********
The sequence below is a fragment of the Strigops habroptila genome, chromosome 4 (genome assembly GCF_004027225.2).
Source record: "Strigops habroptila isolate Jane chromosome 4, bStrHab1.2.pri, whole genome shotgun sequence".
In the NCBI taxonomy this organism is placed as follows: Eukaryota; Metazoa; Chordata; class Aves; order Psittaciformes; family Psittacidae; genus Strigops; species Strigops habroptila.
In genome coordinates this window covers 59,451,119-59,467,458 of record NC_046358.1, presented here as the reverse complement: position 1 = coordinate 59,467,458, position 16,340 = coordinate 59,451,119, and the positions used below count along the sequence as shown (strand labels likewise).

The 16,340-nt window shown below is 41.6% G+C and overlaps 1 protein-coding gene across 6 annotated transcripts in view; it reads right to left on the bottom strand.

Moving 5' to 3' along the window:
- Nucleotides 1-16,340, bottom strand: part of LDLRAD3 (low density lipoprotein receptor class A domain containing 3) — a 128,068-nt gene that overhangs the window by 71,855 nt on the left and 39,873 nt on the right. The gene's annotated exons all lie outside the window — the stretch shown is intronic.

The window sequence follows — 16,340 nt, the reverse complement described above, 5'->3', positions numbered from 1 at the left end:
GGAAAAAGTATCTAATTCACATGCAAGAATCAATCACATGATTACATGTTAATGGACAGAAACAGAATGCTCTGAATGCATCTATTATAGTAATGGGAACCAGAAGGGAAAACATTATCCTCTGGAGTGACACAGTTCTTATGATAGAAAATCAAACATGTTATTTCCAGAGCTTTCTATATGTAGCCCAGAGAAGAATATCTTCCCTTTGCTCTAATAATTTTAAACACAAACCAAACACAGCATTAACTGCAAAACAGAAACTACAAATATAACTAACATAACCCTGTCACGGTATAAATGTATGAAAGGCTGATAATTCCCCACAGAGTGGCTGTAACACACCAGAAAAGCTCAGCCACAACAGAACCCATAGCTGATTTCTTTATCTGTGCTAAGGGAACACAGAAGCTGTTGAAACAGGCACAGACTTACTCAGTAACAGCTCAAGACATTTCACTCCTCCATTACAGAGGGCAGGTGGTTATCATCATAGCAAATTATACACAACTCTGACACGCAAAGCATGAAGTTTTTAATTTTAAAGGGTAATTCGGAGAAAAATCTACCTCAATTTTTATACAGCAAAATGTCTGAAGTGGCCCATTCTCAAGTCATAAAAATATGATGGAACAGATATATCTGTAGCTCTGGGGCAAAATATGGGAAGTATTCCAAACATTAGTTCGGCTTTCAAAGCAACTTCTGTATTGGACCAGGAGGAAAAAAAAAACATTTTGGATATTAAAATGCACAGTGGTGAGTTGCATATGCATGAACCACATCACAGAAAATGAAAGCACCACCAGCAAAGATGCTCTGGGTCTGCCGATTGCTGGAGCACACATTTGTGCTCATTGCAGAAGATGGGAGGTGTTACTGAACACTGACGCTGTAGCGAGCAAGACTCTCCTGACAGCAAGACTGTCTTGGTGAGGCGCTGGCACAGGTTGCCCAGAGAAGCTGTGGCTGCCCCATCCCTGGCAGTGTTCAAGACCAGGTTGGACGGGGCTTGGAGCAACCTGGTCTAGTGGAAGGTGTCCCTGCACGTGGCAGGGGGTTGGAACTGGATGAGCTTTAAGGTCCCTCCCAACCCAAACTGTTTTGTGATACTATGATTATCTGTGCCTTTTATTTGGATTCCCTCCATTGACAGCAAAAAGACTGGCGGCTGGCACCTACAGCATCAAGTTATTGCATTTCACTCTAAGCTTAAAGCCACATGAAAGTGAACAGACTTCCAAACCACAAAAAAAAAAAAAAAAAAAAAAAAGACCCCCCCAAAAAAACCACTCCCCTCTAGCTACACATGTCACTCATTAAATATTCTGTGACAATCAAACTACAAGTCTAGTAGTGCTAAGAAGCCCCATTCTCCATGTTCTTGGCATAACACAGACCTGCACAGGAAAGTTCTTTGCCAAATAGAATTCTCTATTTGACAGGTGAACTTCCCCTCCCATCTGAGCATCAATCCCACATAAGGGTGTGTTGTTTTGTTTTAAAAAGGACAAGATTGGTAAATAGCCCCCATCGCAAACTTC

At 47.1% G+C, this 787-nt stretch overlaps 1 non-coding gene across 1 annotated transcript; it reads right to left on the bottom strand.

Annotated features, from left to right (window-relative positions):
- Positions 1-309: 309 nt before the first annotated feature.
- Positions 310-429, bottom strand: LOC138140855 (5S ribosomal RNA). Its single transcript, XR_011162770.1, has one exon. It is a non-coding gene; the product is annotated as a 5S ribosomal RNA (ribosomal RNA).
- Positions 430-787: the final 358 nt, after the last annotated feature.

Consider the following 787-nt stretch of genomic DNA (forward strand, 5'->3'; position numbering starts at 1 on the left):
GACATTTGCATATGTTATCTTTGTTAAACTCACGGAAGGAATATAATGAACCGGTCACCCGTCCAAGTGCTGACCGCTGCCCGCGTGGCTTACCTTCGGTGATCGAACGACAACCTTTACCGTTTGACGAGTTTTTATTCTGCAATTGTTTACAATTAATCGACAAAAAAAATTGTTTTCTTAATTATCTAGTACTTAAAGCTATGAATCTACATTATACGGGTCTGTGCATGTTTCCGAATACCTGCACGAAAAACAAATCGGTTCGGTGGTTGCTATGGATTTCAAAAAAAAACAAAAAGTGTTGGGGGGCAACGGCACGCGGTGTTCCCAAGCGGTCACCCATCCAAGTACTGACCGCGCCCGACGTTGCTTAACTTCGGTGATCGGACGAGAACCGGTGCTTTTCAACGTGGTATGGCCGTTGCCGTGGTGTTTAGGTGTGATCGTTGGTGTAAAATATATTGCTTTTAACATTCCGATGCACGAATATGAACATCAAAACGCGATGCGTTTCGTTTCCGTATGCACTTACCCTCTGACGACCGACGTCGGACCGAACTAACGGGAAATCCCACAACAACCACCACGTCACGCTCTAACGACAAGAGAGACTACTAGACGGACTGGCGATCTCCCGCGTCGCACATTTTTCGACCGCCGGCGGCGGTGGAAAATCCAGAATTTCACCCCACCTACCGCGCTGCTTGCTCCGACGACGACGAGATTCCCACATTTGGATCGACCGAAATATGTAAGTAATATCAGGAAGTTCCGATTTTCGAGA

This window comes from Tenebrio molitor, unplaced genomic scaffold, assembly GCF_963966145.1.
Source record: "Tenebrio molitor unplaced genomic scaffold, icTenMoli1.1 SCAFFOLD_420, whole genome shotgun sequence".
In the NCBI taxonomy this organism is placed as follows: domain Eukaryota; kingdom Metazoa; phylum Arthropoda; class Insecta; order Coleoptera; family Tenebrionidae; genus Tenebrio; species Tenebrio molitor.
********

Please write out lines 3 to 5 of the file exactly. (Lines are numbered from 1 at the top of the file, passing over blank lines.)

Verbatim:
In the NCBI taxonomy this organism is placed as follows: Eukaryota; Metazoa; Chordata; class Aves; order Psittaciformes; family Psittacidae; genus Strigops; species Strigops habroptila.
In genome coordinates this window covers 59,451,119-59,467,458 of record NC_046358.1, presented here as the reverse complement: position 1 = coordinate 59,467,458, position 16,340 = coordinate 59,451,119, and the positions used below count along the sequence as shown (strand labels likewise).

The 16,340-nt window shown below is 41.6% G+C and overlaps 1 protein-coding gene across 6 annotated transcripts in view; it reads right to left on the bottom strand.